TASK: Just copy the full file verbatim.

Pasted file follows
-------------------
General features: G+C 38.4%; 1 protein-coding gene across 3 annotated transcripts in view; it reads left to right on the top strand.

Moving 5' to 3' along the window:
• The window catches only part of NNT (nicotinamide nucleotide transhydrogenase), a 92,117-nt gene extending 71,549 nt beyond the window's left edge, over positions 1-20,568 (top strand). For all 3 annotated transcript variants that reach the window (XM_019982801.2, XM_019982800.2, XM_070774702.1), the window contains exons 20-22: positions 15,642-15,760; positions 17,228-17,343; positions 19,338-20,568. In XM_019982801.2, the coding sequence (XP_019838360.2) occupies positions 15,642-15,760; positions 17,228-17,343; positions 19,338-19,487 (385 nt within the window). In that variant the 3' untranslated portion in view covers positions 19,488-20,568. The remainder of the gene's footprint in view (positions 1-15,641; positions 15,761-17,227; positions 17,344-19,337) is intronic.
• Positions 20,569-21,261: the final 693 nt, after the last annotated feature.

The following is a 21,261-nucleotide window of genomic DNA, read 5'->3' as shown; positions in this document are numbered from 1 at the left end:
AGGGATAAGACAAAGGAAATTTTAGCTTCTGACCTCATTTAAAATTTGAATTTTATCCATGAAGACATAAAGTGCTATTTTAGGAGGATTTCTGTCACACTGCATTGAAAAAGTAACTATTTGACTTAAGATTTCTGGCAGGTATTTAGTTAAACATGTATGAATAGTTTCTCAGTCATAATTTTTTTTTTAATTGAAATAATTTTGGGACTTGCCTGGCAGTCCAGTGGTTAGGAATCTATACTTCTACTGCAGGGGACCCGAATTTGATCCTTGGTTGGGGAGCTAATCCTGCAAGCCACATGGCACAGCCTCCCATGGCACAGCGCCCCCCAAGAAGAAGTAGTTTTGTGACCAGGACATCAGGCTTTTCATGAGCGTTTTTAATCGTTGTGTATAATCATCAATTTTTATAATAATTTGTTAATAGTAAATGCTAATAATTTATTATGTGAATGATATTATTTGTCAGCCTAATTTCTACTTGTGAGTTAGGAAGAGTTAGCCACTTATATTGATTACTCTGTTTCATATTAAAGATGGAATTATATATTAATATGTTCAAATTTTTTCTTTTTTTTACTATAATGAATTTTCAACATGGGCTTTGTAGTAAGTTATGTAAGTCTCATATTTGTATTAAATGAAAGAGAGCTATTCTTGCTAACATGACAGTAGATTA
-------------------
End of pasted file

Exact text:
General features: G+C 38.4%; 1 protein-coding gene across 3 annotated transcripts in view; it reads left to right on the top strand.

Moving 5' to 3' along the window:
• The window catches only part of NNT (nicotinamide nucleotide transhydrogenase), a 92,117-nt gene extending 71,549 nt beyond the window's left edge, over positions 1-20,568 (top strand). For all 3 annotated transcript variants that reach the window (XM_019982801.2, XM_019982800.2, XM_070774702.1), the window contains exons 20-22: positions 15,642-15,760; positions 17,228-17,343; positions 19,338-20,568. In XM_019982801.2, the coding sequence (XP_019838360.2) occupies positions 15,642-15,760; positions 17,228-17,343; positions 19,338-19,487 (385 nt within the window). In that variant the 3' untranslated portion in view covers positions 19,488-20,568. The remainder of the gene's footprint in view (positions 1-15,641; positions 15,761-17,227; positions 17,344-19,337) is intronic.
• Positions 20,569-21,261: the final 693 nt, after the last annotated feature.

The following is a 21,261-nucleotide window of genomic DNA, read 5'->3' as shown; positions in this document are numbered from 1 at the left end:
AGGGATAAGACAAAGGAAATTTTAGCTTCTGACCTCATTTAAAATTTGAATTTTATCCATGAAGACATAAAGTGCTATTTTAGGAGGATTTCTGTCACACTGCATTGAAAAAGTAACTATTTGACTTAAGATTTCTGGCAGGTATTTAGTTAAACATGTATGAATAGTTTCTCAGTCATAATTTTTTTTTTAATTGAAATAATTTTGGGACTTGCCTGGCAGTCCAGTGGTTAGGAATCTATACTTCTACTGCAGGGGACCCGAATTTGATCCTTGGTTGGGGAGCTAATCCTGCAAGCCACATGGCACAGCCTCCCATGGCACAGCGCCCCCCAAGAAGAAGTAGTTTTGTGACCAGGACATCAGGCTTTTCATGAGCGTTTTTAATCGTTGTGTATAATCATCAATTTTTATAATAATTTGTTAATAGTAAATGCTAATAATTTATTATGTGAATGATATTATTTGTCAGCCTAATTTCTACTTGTGAGTTAGGAAGAGTTAGCCACTTATATTGATTACTCTGTTTCATATTAAAGATGGAATTATATATTAATATGTTCAAATTTTTTCTTTTTTTTACTATAATGAATTTTCAACATGGGCTTTGTAGTAAGTTATGTAAGTCTCATATTTGTATTAAATGAAAGAGAGCTATTCTTGCTAACATGACAGTAGATTA